At the traffic circle in Lake Cowichan. (Gazette file)

Editorial: Traffic circles improve our communities

These circles effectively slow people down through danger zones, but don’t back up vehicles

Traffic circles are a huge boon to our communities in the Cowichan Valley.

Every intersection where we’ve seen them go in, from Lake Cowichan to Chemainus to Duncan, they’ve made a big positive change to the flow of traffic.

And yet every time one is proposed there seems to be at least a few folks who are vocal in their opposition. It’s difficult to understand.

We were disappointed to see that a grant request to help install a traffic circle at the Cairnsmore intersection in Duncan was unsuccessful. That is an increasingly busy spot where traffic is held up by the traffic light, when it could be much more free flowing with a traffic circle (or as they are more colloquially known, a roundabout).

Traffic lights, much like stop signs, serve a purpose at intersections, but once those intersections become busy, their effectiveness declines. This is because these two traffic regulation measures by necessity stop traffic from moving in one direction to allow another to proceed. This can cause traffic to pile up behind a red light or a red stop sign. With traffic circles this is far less likely to happen.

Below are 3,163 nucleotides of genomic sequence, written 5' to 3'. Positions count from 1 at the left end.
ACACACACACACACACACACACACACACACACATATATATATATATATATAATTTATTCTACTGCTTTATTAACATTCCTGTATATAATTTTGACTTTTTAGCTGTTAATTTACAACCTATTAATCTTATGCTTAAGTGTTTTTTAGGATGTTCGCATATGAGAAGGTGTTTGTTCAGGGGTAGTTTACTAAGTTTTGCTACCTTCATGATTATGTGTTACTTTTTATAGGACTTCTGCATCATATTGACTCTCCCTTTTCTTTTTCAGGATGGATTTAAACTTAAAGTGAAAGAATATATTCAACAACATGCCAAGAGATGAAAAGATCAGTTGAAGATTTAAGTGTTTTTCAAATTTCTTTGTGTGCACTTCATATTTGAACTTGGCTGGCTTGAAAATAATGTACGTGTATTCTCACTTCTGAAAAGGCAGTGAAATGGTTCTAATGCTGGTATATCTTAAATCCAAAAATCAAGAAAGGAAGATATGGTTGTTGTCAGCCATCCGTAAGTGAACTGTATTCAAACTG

In our experience, the grumbling that takes place about the installation of a traffic circle tends to quickly dissipate after residents try it out for a while and find out just how much better it is at moving vehicles through an intersection. You never hear anyone complain about the traffic circle at Beverley and Lakes Roads in Duncan, for example, though this was controversial when it was first installed. Ditto about the circle at the base of Sherman Road at Canada Avenue. And the traffic circle at the top of Sherman is a huge improvement over the previous four-way stop.

The traffic circles at the southern entry to Chemainus and along the main strip in Lake Cowichan are equally effective.

These circles slow people down through danger zones, but don’t back up vehicles.

In fact, we think it’s too bad that traffic circles weren’t something that we were building here in North America at the time all of the traffic lights were installed along the Trans-Canada Highway through Duncan. Maybe there wouldn’t perennially be so much talk of a bypass if they were (though of course the corridor through Duncan is the bypass, but that’s a whole other editorial).

All of which is to say that we can see little reason to install new traffic lights in our jurisdictions when we’re looking for a little more control of a busy four-way stop, unless there is a very good reason that a traffic circle wouldn’t work in a given location.